Man with a Movie Camera and Other Works by Dziga Vertov – film review
Man with a Movie Camera and Other Works
Director: Dziga Vertov
Year: 1929 (Man with a Movie Camera)
Runtime: 298 minutes (collective length)
Format: Dual Format
Out: 18 April 2016
Often hailed as as the greatest documentary ever made, Man With a Movie Camera is reviewed here for Louder Than War by Jamie Havlin.
Recently, while skimming through the comments section of one cinema blog, I came across a poster who mentioned that he never watched any films made before the 1980s, an idea that I couldn’t fathom, after all, my guess would be that this guy would never make the same kind of comment about music, denying himself the Beatles and the Stones, the Velvet Underground and the Clash so why should he ignore Peeping Tom or Citizen Kane, A Clockwork Orange or Apocalypse Now?
Then again, I seldom dip into films as old as Man With a Movie Camera, which was first released in the Soviet Union in 1929.
It’s unquestionably almost impossible for twenty first century viewers to imagine the impact that this documentary must have initially made.
Being around four times as fast as a typical feature film of the time, the frantic pace of the film’s editing surely startled viewers and some of the audacious cinematic techniques that Vertov employs must have looked sensational back then. Think freeze frames, footage being played backwards, dissolves, double exposures and slow motion just for starters – and remember when Vertov began shooting the film the first ‘talkie’ had yet to be made.
Vertov also ingeniously utilises an effect that I would have guessed had been invented decades later – the split screen, which he achieved by covering over half of his lens to create a shot with an empty half, before winding the film backwards and shooting over the same strip of film, this time with the opposite half left empty and voilà.
At one point he even splits the screen in four.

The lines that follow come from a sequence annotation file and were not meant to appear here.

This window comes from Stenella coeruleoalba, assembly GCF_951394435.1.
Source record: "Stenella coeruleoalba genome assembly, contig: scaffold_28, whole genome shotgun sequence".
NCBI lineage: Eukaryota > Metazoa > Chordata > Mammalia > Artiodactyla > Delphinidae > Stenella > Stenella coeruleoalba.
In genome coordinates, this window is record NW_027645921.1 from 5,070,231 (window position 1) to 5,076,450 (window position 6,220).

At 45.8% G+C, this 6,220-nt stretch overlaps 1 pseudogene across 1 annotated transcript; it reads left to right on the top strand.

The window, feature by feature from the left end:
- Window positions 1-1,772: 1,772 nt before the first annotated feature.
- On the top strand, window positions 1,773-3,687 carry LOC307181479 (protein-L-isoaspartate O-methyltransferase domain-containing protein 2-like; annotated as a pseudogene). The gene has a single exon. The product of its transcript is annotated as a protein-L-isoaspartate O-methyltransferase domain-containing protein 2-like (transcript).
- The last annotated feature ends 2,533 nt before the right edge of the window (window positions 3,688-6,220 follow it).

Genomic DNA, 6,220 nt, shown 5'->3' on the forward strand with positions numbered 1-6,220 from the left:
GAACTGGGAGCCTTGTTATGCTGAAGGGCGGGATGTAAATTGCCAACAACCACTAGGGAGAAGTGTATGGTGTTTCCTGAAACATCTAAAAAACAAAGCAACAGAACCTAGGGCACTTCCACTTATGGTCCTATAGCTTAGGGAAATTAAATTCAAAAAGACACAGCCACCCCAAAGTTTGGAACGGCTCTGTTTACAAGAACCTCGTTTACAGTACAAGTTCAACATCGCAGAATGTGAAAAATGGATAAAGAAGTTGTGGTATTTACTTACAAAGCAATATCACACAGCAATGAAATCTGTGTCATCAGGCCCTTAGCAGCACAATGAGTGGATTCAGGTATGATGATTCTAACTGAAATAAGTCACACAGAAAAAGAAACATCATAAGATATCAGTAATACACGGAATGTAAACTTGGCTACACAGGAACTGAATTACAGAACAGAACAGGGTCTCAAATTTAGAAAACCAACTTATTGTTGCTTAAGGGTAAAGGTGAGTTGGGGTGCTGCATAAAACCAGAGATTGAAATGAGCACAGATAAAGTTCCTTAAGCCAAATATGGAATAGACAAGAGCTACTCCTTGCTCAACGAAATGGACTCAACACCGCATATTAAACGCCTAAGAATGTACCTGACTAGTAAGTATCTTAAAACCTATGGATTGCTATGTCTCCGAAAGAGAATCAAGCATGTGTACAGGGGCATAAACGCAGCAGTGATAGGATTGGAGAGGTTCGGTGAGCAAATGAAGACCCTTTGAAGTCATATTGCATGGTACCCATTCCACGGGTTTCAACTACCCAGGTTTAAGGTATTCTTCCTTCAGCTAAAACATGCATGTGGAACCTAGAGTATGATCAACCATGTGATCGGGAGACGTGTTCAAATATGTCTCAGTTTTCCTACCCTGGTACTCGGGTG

There are no actors here, only men, women and children being themselves and there is no narrative either, other than a day in the life of a never named Soviet city that is a composite of Moscow, Kiev, Kharkov and Odessa.
We see an audience entering a grand theatre, a train hurtling directly towards a man lying down on railway tracks. We see a birth. A marriage and a funeral. We see a pirouetting discus thrower and synchronised gymnasts, a cotton spinning machine and a carousel. We even see the documentary being edited together.
Every frame is composed with the eye of a master photographer and this version of the film has been newly restored by the EYE Film Institute in Amsterdam and Lobster Films and is packaged here with four other pieces by Vertov: Kino-Eye (1924), Kino-Pravda #21 (1925), Enthusiasm: Symphony of the Donbass (1931) and Three Songs About Lenin (1934).
Sometimes Man With a Movie Camera is visually playful, sometimes it’s poetic and in other places it is obviously serving as propaganda for the Soviet state. It is, though, always fascinating and if you want to investigate a work by a pioneering and visionary director from the early days of cinema this is as good a place as any to start.
Extras include The Life and Times of Dziga Vertov, a lengthy video interview with film scholar Ian Christie on Vertov’s career, a score by The Alloy Orchestra for Man with a Movie Camera and a score by Robert Israel for Kino-Eye, as well as a new audio commentary by film scholar Adrian Martin and a 100-page limited edition booklet.
For more on the film visit the official Eureka! Masters of Cinema website here.